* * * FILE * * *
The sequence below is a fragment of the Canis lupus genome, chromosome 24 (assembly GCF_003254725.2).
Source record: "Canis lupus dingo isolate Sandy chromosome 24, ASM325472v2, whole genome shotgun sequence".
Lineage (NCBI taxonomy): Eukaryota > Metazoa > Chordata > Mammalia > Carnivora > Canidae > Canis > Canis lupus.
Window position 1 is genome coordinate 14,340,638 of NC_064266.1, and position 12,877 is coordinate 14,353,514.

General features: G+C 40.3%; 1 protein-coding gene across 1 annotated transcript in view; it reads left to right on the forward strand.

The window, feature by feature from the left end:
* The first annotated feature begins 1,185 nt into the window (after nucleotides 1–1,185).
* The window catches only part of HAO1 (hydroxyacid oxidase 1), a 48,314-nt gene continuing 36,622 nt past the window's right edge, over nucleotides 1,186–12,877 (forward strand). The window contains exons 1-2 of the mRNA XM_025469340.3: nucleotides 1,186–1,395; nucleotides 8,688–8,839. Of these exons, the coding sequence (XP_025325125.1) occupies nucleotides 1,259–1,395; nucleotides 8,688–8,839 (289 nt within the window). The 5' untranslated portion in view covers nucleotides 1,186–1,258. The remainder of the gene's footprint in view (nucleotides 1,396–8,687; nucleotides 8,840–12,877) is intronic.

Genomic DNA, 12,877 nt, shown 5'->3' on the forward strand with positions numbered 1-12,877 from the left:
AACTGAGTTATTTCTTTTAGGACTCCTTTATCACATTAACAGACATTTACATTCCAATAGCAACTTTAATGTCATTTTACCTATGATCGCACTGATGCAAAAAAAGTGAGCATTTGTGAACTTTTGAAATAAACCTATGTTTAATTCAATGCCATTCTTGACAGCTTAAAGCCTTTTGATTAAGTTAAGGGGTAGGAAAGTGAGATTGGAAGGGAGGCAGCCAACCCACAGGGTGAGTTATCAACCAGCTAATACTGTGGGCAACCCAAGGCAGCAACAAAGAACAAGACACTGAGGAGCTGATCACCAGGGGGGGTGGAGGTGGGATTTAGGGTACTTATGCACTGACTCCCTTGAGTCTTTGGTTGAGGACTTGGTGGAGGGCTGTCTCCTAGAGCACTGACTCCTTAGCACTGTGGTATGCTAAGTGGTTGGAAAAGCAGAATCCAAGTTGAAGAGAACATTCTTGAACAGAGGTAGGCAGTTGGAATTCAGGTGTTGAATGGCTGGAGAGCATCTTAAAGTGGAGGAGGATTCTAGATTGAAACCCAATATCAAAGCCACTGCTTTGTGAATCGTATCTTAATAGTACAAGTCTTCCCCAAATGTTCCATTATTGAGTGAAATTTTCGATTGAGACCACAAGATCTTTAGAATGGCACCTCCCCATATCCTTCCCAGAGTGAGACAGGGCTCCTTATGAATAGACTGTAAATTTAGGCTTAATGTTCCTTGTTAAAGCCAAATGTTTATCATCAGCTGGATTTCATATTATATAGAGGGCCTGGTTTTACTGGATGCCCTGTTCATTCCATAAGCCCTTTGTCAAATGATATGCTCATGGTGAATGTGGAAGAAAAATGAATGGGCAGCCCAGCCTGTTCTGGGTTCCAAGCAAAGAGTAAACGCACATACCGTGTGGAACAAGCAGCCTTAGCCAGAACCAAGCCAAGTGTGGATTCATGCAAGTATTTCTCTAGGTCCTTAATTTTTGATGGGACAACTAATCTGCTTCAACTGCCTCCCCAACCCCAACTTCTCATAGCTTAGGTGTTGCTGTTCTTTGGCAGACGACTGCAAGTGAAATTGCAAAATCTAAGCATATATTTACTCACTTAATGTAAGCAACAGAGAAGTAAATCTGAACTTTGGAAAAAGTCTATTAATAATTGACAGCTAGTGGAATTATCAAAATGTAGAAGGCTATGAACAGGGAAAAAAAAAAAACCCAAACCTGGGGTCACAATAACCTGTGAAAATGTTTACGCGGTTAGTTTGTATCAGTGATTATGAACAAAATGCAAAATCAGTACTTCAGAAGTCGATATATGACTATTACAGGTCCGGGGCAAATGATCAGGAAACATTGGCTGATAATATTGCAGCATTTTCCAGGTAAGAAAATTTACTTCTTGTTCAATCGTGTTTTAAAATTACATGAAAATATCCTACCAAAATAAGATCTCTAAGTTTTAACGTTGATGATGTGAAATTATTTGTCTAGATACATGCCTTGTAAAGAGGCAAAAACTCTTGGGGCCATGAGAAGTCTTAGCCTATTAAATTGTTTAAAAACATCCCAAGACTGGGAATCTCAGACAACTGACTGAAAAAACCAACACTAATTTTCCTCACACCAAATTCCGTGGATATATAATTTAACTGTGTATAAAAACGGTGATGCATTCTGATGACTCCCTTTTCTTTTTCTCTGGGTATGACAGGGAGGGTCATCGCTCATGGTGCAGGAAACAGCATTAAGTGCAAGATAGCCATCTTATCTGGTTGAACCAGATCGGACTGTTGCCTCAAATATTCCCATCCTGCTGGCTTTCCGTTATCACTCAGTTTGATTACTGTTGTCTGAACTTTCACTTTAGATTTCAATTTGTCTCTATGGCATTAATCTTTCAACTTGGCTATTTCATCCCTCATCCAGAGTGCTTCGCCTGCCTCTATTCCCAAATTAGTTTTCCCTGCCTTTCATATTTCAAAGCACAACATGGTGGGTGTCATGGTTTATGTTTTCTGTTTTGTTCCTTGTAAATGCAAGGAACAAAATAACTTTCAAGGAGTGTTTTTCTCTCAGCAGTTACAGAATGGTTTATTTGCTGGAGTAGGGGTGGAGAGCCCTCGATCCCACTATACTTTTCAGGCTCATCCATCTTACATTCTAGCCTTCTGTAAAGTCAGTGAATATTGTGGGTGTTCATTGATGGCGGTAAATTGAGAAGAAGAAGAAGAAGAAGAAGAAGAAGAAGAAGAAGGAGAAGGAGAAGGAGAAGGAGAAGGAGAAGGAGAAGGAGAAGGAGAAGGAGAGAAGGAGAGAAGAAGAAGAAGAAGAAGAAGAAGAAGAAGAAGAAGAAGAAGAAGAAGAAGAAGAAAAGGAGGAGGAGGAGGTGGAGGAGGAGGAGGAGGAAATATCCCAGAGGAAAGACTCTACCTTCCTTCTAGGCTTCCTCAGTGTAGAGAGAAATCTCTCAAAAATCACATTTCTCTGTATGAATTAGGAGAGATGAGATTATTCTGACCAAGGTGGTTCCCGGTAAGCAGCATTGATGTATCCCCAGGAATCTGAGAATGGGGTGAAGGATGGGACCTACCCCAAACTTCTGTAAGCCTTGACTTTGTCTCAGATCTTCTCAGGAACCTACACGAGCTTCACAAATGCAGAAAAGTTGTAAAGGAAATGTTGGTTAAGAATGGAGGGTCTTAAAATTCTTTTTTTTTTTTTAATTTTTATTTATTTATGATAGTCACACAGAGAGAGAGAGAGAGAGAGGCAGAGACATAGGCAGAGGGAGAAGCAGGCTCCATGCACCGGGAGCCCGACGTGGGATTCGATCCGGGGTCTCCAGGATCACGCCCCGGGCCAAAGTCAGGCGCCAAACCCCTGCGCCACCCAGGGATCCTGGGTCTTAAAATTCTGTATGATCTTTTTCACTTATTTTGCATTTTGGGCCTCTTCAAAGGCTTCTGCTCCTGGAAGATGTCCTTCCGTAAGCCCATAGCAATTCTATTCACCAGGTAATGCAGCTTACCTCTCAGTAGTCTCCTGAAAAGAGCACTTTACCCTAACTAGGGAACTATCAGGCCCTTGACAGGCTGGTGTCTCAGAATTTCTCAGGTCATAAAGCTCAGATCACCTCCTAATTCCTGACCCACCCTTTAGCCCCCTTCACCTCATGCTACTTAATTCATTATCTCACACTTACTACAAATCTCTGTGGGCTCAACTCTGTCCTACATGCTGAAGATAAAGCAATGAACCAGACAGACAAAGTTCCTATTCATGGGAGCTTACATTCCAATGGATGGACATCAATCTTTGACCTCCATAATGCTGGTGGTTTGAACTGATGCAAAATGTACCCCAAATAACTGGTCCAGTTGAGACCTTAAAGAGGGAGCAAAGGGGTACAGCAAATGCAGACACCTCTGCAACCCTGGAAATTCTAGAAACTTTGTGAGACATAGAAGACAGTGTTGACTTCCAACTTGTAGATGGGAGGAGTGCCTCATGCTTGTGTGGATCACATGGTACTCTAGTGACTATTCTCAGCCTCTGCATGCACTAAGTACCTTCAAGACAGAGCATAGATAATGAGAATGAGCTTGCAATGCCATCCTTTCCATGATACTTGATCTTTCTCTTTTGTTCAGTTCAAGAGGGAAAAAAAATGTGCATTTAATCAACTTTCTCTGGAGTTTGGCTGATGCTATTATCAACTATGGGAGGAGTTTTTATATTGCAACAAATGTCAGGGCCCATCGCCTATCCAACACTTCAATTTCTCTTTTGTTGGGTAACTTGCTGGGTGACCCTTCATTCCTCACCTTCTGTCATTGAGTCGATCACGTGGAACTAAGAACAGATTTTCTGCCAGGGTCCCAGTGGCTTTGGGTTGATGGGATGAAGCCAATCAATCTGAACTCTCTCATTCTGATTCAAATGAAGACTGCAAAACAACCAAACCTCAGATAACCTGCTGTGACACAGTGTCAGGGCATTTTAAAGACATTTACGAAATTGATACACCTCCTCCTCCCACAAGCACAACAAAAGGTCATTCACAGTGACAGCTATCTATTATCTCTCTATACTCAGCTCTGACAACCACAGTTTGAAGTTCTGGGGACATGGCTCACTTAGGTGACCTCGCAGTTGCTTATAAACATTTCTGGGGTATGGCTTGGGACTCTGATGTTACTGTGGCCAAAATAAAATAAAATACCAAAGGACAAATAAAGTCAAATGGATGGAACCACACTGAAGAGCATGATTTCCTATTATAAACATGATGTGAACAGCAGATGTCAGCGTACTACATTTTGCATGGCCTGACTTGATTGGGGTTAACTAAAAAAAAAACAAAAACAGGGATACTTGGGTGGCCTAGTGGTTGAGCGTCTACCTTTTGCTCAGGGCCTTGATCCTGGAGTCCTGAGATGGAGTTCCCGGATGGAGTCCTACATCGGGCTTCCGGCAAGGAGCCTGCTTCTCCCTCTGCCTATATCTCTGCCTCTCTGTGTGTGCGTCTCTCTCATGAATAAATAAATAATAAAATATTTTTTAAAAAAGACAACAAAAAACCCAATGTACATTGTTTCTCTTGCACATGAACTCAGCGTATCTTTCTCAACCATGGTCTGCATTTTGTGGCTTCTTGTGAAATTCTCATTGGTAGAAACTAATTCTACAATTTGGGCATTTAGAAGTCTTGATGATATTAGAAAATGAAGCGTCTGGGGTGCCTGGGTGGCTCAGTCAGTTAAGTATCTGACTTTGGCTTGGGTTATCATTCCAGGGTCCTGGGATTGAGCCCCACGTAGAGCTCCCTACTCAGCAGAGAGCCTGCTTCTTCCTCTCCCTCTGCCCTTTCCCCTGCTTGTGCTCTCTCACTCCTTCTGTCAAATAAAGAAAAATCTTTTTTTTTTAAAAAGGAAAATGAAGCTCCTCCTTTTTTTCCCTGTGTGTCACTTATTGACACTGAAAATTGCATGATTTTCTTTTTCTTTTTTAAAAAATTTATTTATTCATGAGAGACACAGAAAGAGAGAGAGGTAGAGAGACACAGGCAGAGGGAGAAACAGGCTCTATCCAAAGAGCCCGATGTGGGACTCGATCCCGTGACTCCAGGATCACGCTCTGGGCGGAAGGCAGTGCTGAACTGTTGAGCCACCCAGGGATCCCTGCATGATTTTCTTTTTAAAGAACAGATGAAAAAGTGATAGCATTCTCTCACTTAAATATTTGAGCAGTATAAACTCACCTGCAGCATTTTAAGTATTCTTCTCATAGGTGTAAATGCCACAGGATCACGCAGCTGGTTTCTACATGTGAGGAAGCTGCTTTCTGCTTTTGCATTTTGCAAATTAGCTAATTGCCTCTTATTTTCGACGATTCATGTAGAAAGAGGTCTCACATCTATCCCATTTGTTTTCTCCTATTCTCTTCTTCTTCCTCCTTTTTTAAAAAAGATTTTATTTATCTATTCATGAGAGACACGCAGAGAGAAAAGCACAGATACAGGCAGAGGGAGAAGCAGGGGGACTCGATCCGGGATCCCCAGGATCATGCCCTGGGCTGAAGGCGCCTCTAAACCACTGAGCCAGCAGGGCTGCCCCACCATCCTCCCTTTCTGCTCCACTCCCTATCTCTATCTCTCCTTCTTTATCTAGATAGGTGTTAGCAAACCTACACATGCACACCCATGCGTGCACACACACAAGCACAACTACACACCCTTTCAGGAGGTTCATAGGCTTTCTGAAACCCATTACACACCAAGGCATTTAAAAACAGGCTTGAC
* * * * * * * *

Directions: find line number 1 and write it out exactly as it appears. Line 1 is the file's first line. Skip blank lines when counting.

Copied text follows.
The sequence below is a fragment of the Canis lupus genome, chromosome 24 (assembly GCF_003254725.2).